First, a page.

In Latin America, this process was preceded by periods of severe inflation, which frightened away domestic and foreign investment and destroyed the potential of economic growth. Since then, inflation management was transformed into a near-obsession and the sensitivity of international financial markets induced their governments to adopt restrictive macroeconomic policies, with negative impacts on economy and employment (Nayyar, 2006).

In the early 1990s, most Latin American countries turned into market-oriented approaches as a way to control hyperinflation, attract foreign direct investment and induce economic development. But ineffective or misguided implementation and conduction of these economic reforms resulted in unsatisfactory economic performance and additional difficulties to improve socioeconomic conditions in these countries. Overall, the 1980s and the 1990s were marked by instability and low economic growth in most Latin American nations (Solimano & Soto, 2005).

Brazil is one of the biggest developing economies where substantial reforms were implemented. After a period experiencing a huge economic growth of 8.4 percent per year in the 1970s, debt crisis in early 1980s introduced a long period of low and unsteady growth in this country. In the 1990s, Brazil reached success controlling hyperinflation, but its economic dynamics still remained weak for a long period. Besides financial and economic liberalization, restrictive monetary policies, fixed exchange rate, privatizations and other important structural reforms were also applied in order to reach economic stabilization. Some of these policies brought additional difficulties to the Brazilian labor market, contributing to increase unemployment, informality and to constrict real wages growth (BID, 2003). Several international crisis, such as the Mexican crisis in 1994, Asian in 1997 and Russian in 1998 also contributed to the unsatisfactory economic dynamics in Brazil (Galbraith, 2008). This country recovered the potential of economic growth in the 2000s, largely due to increasing prices of commodities and depreciation of its national currency. Indeed, the country showed strength in the last world economic crisis in late 2000s, exhibiting a better performance than many developed economies.

Meanwhile, the U.S. experienced contradictory dynamics of economic growth. Their most unstable period occurred in the 1970s, when the two oil-price shocks were responsible for periods of severe recessions (Eichengreen, 2004). In that decade, American Gross domestic Product (GDP) growth was significantly lower than in Brazil (3.7 percent per year). Since then, the U.S. maintained a sustainable economic growth, reaching 3.3 percent per year in the 1980s and 3.4 percent per year in the 1990s, in spite of short periods of economic crises, such as savings and loan crisis in the early 1990s and dot com crisis in 2001 (Caldentey et al., 2009). But the financial crises in the late 2000s affected intensively the developed economies, especially the U.S. During the worst periods of the subprime crisis, initiated in 2007, the economic growth of the main developing countries overcame that of the developed ones.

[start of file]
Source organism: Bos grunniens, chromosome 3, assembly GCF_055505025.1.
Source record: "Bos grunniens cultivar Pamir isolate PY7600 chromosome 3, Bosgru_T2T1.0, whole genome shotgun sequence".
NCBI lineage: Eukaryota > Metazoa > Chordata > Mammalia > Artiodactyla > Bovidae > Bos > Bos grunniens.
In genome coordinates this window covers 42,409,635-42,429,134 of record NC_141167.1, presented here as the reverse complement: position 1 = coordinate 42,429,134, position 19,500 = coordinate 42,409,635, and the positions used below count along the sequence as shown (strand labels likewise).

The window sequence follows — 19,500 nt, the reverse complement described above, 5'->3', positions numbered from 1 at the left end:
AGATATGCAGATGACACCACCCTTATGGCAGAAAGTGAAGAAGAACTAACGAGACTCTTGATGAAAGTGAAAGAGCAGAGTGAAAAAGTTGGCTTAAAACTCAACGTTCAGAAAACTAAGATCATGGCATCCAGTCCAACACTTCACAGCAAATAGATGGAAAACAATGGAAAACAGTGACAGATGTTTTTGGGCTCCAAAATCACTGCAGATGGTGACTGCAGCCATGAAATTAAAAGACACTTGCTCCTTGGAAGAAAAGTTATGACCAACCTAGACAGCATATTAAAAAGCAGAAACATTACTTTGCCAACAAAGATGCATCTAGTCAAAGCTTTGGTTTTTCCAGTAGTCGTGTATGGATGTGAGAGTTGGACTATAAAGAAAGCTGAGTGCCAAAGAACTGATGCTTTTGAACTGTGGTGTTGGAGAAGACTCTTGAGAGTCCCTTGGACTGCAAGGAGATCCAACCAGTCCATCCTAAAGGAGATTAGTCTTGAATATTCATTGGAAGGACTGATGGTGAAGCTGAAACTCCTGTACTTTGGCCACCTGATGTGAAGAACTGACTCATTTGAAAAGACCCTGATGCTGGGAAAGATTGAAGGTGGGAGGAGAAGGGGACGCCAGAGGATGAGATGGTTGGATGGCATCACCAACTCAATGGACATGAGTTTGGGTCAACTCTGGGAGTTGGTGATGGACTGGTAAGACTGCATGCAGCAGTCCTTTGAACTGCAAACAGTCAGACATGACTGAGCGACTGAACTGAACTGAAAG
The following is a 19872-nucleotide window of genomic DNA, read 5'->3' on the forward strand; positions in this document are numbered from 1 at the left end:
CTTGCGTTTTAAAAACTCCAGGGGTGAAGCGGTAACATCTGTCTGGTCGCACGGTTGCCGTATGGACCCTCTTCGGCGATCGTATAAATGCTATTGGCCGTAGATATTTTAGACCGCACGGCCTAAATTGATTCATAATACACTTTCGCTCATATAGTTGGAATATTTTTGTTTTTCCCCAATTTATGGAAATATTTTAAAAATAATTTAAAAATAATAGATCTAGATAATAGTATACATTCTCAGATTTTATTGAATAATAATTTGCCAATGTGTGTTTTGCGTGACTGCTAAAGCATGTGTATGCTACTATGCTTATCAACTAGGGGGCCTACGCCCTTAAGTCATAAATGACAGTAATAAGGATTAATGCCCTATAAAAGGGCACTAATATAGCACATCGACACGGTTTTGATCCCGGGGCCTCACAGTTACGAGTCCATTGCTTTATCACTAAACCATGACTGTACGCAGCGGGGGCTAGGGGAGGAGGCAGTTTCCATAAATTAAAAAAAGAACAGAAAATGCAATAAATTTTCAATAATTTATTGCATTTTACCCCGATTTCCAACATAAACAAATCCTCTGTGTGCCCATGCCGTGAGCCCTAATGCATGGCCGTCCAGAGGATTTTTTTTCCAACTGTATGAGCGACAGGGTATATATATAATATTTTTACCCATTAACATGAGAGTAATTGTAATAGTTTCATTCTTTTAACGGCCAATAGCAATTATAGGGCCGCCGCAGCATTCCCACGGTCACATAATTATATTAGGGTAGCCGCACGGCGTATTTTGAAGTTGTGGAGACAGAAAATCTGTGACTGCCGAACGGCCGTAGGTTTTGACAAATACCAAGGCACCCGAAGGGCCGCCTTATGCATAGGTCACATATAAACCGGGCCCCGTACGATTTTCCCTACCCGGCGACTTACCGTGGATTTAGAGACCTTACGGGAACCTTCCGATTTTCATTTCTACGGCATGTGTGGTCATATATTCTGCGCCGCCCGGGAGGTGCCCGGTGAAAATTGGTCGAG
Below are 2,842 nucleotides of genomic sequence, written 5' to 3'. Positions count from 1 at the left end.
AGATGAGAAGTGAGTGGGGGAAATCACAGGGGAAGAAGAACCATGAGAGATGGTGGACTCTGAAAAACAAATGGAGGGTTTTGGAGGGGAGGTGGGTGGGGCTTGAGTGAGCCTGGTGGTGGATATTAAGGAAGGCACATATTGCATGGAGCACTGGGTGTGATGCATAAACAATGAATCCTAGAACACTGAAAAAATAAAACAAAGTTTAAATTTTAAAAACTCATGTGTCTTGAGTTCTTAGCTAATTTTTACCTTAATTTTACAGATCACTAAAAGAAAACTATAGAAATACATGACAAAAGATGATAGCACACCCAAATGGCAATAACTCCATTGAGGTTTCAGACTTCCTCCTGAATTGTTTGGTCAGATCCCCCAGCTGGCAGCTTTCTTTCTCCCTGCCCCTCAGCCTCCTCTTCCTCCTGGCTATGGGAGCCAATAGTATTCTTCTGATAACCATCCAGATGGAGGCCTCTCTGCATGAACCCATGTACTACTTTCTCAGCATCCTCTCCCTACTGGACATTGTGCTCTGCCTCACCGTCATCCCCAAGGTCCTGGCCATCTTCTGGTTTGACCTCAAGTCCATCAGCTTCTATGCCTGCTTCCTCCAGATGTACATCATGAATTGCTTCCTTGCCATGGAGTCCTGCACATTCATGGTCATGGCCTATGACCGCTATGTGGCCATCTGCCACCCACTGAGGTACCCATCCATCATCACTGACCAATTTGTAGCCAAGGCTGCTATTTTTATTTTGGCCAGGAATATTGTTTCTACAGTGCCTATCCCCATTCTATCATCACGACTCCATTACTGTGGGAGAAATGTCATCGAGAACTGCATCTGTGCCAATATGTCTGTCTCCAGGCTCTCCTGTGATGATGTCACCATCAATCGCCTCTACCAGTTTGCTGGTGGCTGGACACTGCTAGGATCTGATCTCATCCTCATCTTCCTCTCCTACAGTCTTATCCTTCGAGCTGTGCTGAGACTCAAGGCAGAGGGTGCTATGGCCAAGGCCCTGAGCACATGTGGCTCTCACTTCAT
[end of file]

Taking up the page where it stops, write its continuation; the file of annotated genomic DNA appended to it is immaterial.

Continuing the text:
Although Brazil had success in sustaining a steady economic growth along the 2000s, even after the damaging crisis that took place in 2007, huge structural differences in comparison with developed countries still persist (Restuccia, 2009). The low level of education and infrastructure, as well a productive structure specialized in labor-intensive and low productivity activities have being pointed as the main sources of underdevelopment in Brazil (ECLAC, 2010; Prebisch, 2008). According to Ferreira et al. (2011) total factor productivity has been dropping relatively to the U.S. since early 1980s. Silva and Ferreira (2011) suggest that this trend would be especially due to the decreasing productivity of the service sector. It is also worth highlighting that from the 1970s to the 1990s, although industry had a slight productivity growth, the employment grew faster in low-technology-based segments of the transformation industry (Cruz, Nakabashi, Porcile & Scatolin, 2007), as well in those segments of extractive and transformation industry that usually present low productivity growth (Rocha, 2007).

In order to be sustainable in the long run, economic growth in Brazil requires positive changes in the economic structure, which includes increasing productivity and the participation of high-quality employment. Even though many studies demonstrate strong relationship between the dynamics of GDP and employment, especially in the labor-intensive sectors (Walterskirchen, 1999), labor productivity, which is strictly related to economic growth, is pointed as one of the most important factors to reduce poverty and to improve the standard of living (ILO, 2005). Similar results is found by Hull (2009), whose study about the productivity of economic sectors from different countries also conclude that high productivity sectors contribute more to poverty reduction than the labor-intensive ones, although, according to Walterskirchen (1999), the employment level is more sensitive to the latter.